Army gives more resources to contracts

The Army is bolstering its resources devoted to overseeing services contracts and developing better ways to manage those contracts, an Army officer has told a House panel.

Jeffery Parsons, executive director of the year-old U.S. Army Contracting Command, said April 23 that the Army has improved its program to train contracting officer representatives, who oversee a contract once a contracting officer awards it. The Army also plans to increase the number of personnel in contract administration and the acquisition process, he told the House Armed Services Committee’s Defense Acquisition Reform Panel.

“The Army has increased the rigor of its acquisition processes to focus on obtaining better values from the services contracts it awards,” he said.

The Army is requiring high-ranking officials, including its deputy assistant secretary for procurement, to approve acquisition plans for contracts greater than $500 million, he said. Other senior expert officials in the acquisition’s technical areas, contracting, finance and law will also assess the strategy. Recommendations from the Government Accountability Office and other experts emphasized to the Army the need for greater oversight and a more deliberative planning process for major procurements, Parsons said.

GAO officials said a review last year found incomplete contract files at some Army contracting offices that hindered good contracting administration and full assessments of contractors’ work. Without a complete picture of the contract, GAO said officers can’t make informed decisions regarding the contract or contractor’s award fees based on their performance, which can run into the millions of dollars.

In fiscal 2008, the Defense Department obligated more than $200 billion on contracts for services, which accounted for more than half of its total contract obligations, according to GAO.

In testimony, GAO officials said DOD has failed to manage contracts well by sometimes allowing contractors to begin work before reaching a final agreement with the company on a contract’s basics, such as price. GAO also said that in fiscal 2005, DOD spent nearly $10 billion for professional and administrative services under time-and-materials contracts, whereby a contractor is paid by the hour and reimbursed for what they buy.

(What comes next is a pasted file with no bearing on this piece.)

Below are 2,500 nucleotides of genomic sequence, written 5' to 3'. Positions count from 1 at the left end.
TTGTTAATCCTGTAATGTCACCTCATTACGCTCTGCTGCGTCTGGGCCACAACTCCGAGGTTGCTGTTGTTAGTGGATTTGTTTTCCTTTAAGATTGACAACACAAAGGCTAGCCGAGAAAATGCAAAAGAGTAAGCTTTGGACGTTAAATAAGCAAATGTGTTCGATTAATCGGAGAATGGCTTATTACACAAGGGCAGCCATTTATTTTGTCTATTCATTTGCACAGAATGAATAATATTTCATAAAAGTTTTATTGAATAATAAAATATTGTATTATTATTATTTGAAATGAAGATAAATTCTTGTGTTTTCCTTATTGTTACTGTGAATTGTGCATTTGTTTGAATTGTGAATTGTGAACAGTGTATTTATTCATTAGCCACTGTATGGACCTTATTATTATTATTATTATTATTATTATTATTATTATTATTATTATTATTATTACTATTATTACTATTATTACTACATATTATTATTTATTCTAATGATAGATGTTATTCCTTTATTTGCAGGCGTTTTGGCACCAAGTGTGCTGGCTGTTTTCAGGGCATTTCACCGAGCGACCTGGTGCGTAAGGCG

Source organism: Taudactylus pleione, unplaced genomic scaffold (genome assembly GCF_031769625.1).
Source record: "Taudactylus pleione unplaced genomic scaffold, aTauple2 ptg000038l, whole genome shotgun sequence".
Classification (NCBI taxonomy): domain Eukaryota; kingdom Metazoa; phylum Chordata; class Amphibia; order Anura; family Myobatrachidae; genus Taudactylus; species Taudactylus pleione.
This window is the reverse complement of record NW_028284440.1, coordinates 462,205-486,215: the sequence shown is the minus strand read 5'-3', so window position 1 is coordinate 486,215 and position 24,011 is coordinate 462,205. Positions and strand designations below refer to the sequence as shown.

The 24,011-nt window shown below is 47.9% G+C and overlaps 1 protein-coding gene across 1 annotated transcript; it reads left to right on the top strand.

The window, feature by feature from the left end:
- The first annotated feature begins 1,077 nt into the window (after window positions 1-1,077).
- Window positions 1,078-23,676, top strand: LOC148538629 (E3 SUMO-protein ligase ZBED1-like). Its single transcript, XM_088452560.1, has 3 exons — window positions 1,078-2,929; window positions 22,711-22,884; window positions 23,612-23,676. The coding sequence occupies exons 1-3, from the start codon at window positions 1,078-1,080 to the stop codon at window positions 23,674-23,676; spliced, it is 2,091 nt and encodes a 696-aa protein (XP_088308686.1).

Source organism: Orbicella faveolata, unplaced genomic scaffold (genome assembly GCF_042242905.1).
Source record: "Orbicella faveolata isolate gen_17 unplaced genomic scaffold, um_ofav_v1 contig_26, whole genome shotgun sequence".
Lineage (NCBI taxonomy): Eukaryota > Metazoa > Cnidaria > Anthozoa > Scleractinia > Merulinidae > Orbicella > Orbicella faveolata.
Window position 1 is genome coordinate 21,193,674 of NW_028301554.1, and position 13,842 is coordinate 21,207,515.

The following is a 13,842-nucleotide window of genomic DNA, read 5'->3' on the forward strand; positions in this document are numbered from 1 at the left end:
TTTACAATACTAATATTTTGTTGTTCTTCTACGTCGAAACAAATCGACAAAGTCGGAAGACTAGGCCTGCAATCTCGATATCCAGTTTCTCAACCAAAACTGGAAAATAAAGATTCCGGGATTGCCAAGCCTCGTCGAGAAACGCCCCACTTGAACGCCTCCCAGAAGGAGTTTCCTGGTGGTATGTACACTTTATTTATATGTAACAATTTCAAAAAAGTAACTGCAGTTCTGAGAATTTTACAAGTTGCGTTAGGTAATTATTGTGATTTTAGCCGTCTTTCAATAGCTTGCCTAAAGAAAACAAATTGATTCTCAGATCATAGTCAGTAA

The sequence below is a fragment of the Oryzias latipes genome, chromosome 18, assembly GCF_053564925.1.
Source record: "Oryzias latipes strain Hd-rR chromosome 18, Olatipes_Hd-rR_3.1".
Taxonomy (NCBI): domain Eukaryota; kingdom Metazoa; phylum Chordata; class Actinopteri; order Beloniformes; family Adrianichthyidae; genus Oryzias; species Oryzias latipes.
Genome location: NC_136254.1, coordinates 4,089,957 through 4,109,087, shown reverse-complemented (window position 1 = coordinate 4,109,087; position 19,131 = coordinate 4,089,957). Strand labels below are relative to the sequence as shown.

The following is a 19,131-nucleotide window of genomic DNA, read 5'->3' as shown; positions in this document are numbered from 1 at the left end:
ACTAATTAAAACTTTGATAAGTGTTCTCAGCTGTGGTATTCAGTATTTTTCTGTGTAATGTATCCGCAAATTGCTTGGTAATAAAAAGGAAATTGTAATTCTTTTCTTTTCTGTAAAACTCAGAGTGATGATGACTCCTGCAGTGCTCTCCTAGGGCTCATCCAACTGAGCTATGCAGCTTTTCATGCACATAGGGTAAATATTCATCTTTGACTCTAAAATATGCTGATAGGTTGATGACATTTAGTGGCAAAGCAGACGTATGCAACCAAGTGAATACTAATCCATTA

Many experts say agencies and companies can hammer out a set price for this type of work, and many contractors say they prefer fixed-price contracts when it suits the situation.

The time-and-materials type of contract is risky for the government because it provides no incentive for the contractor to control costs. President Barack Obama and administration officials are intent on moving departments away from these riskier contracts and signing contracts with fixed prices, which give contractors incentives to control costs.

The House panel questioned Parsons and GAO defense acquisition experts on how the Army and DOD as a whole can measure the value of services contracts while understanding their risks. The full committee expects recommendations from this panel may be included in the fiscal 2010 defense authorization legislation.

About the Author

Matthew Weigelt is a freelance journalist who writes about acquisition and procurement.


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